Review: Windows 8 Consumer Preview

In less than 24 hours, the Windows 8 Consumers Preview was downloaded over 1 Million times. If you’re reading this, then you’ll land firmly in one of two camps....

Windows 8 Consumer Preview Review

In less than 24 hours, the Windows 8 Consumers Preview was downloaded over 1 Million times. If you’re reading this, then you’ll land firmly in one of two camps. Either you can’t find a spare drive to install and test it for yourself, or you have tried it and want to know my opinion. To be honest, I don’t really care why, just happy you are, strap in, hold on and get ready to digest Windows 8 Consumer Preview.

What’s new?

Charms bar
Used for sharing content to integrated apps, adjusting settings and quick access to devices, the Charms Bar is available by moving your cursor to the top right and dragging down. Alternatively on a touchscreen you can simply swipe in from the right-hand side of the display.

Store
Launching in the consumer preview, those developers have been working hard since the dev preview launch back at build last year. Right now there’s no paid applications in the store, those that do appear as charged (allow for trial), are $0 anyway.

Application discovery is always an issue with App Stores and Windows 8 is no different. User ratings, most recent, top free, top purchases and by category are all ways the user can sort apps. What’s not available is a friend or algorithmic-recommended list specific to the current logged in user.

Customizable UI
Apparently you didn’t all like the green background that was locked in the dev preview. The Consumer Preview now allows for wider customisations like a background design, tribal is my favourite.

Picture unlock
You can now select a picture + pattern as an unlock method. This basically works the same way as Android phones unlock, just that you get to choose the pattern entirely rather than being restricted to a grid of 9 points.

Metro vs Desktop

With a number of missing apps (see below) the switching between the two UI’s is something you’ll need to get used to.. for now. While the desktop will be there for the duration of Window 8’s lifetime, everything going well, app developers will write Metro versions and we’ll find ourselves lessening the need to use the traditional desktop. At some point a couple of years from now, you may be able to skip on it all together.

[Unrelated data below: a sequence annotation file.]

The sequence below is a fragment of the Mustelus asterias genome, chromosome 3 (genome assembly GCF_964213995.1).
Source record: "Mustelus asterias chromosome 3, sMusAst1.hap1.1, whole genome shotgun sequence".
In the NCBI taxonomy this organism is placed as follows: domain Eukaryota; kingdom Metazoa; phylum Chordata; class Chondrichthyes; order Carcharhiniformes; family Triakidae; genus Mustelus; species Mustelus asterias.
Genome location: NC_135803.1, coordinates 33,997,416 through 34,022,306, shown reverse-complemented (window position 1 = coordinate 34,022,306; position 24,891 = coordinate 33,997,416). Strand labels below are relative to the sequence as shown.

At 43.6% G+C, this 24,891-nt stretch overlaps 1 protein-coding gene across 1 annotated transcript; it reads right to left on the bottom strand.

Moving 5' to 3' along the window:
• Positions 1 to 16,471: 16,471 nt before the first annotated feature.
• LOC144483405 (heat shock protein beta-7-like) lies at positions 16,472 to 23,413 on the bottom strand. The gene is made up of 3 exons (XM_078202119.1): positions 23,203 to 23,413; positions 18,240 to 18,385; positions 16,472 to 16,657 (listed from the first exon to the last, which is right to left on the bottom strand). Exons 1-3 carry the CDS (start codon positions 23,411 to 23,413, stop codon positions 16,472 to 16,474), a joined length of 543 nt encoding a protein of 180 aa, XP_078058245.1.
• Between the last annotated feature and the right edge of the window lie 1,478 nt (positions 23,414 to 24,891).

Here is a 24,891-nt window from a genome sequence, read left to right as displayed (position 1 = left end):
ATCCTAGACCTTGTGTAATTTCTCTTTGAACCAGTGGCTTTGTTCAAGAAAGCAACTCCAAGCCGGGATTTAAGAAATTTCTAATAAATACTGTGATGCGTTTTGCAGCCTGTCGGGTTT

The removal of the start button from the Desktop taskbar was a great move, it removes the confusion around what is the start screen and lessens the appearance of Metro being a skin sitting on top, instead the Metro home screen is clearly your starting point now.

The two versions of IE10 is something I struggled with. While the Metro-version is cleaner with basically no visible UI, I know that it doesn’t support plugins. Given a lot of the sites I visit daily still use Flash and Silverlight, I found that I jumped straight to the desktop version to get the browsing done.

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Best Apps?

Windows 8 comes with a number of Metro-style applications built-in. The way to add to these is to visit the brand new Windows Store and purchase (all for free right now) or download. The day of the Consumer Preview launch there were 72 applications available, since then I’ve received 5 application updates, but haven’t seen any new apps enter the Store.

With that, the best apps to check out in Windows 8 are as follows: